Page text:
Something that I have become aware of while designing the Future of Learning Organisations is a symmetry between the questions and challenges described above, and the themes we will be confronting in the course itself. Especially over the last two years, we have seen the emergence of new spatial, technological and pedagogical arrangements and practices. The persistent menace of Covid-19, to say nothing of the profound threat of climate crisis, surely means as educators we need to accept that there can be no winding back the clock to the pre-pandemic time, or hopefully imagining reverting ‘to normal’. Instead, we need to work speculatively, as we anticipate and seek to shape the future of our learning organisations.
Applications are now open for the MSc in Education Futures, which includes the Future of Learning Organisations and Postdigital Society courses. If you would like to know more about the programme contact Jen Ross or myself, or chat to us as the forthcoming virtual open day on 11 November 2021.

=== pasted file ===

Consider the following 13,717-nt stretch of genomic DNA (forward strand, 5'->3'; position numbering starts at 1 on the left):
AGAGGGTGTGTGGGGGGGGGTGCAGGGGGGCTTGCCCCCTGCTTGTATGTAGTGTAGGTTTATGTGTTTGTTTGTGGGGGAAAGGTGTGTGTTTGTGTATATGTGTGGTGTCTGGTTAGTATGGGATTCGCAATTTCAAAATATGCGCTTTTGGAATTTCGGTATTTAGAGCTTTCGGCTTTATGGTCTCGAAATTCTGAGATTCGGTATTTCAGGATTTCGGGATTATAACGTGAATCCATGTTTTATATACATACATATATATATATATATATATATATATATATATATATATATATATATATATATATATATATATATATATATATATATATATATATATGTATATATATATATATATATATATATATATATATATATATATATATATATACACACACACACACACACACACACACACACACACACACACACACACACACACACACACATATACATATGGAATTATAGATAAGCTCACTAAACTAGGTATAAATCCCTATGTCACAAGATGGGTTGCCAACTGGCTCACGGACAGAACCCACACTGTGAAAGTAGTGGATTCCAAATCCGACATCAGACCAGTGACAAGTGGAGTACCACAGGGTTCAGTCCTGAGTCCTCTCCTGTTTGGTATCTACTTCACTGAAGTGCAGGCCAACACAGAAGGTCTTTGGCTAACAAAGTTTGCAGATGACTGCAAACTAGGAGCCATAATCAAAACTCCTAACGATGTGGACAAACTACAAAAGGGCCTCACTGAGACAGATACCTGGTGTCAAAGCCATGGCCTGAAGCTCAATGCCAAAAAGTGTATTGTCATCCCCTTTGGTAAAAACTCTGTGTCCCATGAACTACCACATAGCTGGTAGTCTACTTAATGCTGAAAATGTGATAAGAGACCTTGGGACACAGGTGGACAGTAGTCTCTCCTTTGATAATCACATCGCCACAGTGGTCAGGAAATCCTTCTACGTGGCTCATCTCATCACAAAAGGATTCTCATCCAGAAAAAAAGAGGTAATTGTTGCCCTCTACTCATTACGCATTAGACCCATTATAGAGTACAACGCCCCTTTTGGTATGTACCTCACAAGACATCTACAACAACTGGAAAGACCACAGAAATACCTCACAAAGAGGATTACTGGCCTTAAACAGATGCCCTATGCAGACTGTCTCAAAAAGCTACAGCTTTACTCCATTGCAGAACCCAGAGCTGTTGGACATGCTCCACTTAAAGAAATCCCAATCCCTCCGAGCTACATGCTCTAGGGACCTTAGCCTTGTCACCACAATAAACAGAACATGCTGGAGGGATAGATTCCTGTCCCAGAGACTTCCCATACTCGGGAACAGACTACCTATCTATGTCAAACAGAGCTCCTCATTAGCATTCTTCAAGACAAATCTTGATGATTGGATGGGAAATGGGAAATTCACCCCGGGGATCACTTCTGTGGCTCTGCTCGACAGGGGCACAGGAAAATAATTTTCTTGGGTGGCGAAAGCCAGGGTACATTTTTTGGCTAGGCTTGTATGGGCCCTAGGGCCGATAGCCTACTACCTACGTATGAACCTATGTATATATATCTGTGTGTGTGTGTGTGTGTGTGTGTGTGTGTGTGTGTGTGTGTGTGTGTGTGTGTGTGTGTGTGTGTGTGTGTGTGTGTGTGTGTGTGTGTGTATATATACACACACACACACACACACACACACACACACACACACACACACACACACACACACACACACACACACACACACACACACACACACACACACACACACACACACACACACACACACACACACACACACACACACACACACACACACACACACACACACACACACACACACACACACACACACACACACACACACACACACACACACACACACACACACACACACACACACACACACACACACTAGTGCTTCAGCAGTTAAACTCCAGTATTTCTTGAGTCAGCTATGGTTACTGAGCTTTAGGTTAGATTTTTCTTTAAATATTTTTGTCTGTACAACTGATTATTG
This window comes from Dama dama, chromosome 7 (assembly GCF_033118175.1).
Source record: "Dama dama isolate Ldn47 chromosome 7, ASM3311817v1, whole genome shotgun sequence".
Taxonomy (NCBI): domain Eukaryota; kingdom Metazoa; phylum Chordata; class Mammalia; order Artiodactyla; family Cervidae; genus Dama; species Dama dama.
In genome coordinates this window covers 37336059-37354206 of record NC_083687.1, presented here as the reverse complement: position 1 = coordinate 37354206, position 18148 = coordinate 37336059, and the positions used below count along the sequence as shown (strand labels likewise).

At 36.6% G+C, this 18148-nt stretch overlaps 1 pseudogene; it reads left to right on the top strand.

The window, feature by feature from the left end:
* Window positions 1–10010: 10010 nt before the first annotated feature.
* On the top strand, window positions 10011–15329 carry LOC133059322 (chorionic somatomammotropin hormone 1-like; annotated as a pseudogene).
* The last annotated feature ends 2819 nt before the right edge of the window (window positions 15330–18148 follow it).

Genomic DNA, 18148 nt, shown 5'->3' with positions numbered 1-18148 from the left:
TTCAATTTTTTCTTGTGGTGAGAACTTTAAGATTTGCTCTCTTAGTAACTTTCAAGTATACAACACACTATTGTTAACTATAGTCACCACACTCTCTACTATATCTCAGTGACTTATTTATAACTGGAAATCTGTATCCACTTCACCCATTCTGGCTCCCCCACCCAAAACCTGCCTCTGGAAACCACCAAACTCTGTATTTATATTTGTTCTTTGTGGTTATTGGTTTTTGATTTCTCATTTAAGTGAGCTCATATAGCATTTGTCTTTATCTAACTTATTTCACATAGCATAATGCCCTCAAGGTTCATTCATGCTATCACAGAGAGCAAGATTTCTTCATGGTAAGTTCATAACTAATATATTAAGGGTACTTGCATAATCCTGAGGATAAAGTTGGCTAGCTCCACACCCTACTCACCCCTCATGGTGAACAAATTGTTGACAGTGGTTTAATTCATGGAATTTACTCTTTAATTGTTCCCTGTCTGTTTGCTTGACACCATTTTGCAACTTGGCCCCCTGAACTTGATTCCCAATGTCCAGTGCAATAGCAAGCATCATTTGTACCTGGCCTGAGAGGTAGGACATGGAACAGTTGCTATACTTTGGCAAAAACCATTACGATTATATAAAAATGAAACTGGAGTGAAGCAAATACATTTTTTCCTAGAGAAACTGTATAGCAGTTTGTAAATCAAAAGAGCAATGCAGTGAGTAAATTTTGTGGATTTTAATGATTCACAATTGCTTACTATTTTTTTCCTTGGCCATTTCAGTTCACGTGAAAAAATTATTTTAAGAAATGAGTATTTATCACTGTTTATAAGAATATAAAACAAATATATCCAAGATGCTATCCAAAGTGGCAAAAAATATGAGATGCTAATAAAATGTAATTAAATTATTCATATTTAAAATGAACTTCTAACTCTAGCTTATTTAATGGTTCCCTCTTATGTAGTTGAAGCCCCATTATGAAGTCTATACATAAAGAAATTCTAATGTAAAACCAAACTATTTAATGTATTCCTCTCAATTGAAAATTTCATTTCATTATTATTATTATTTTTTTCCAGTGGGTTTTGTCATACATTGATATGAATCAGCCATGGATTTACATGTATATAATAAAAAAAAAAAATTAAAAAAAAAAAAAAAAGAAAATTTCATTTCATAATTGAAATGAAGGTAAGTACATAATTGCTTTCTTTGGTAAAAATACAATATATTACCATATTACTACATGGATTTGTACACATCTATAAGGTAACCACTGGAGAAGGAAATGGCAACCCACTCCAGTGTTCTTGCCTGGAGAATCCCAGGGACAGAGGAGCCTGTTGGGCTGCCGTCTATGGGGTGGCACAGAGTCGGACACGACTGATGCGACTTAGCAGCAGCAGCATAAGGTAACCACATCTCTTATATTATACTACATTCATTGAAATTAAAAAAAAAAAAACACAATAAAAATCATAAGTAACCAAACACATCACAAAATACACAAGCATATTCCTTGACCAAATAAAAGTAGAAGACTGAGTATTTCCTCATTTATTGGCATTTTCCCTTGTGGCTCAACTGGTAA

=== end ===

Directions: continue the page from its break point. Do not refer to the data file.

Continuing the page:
It has never been more important to try and understand the complex and changing nature of educational spaces. At least in the UK context, the conditions surrounding the Covid-19 pandemic have had a profound effect on how we understand those settings where educational activity takes place. As campuses entered lockdown, learners, teachers and institutions have rapidly turned towards digital technologies and pedagogies that have helped to make it possible to attend classes from the couch, record lectures from the living room, and attend meetings anywhere we can find a moment of quiet amid the distractions of our ostensibly domestic home-settings. Our inability to easily spend time in the environs of the library, lab and lecture theatre has pushed us to more readily reflect upon those physical and networked settings where we teach, research, write and perform other parts of the university’s work.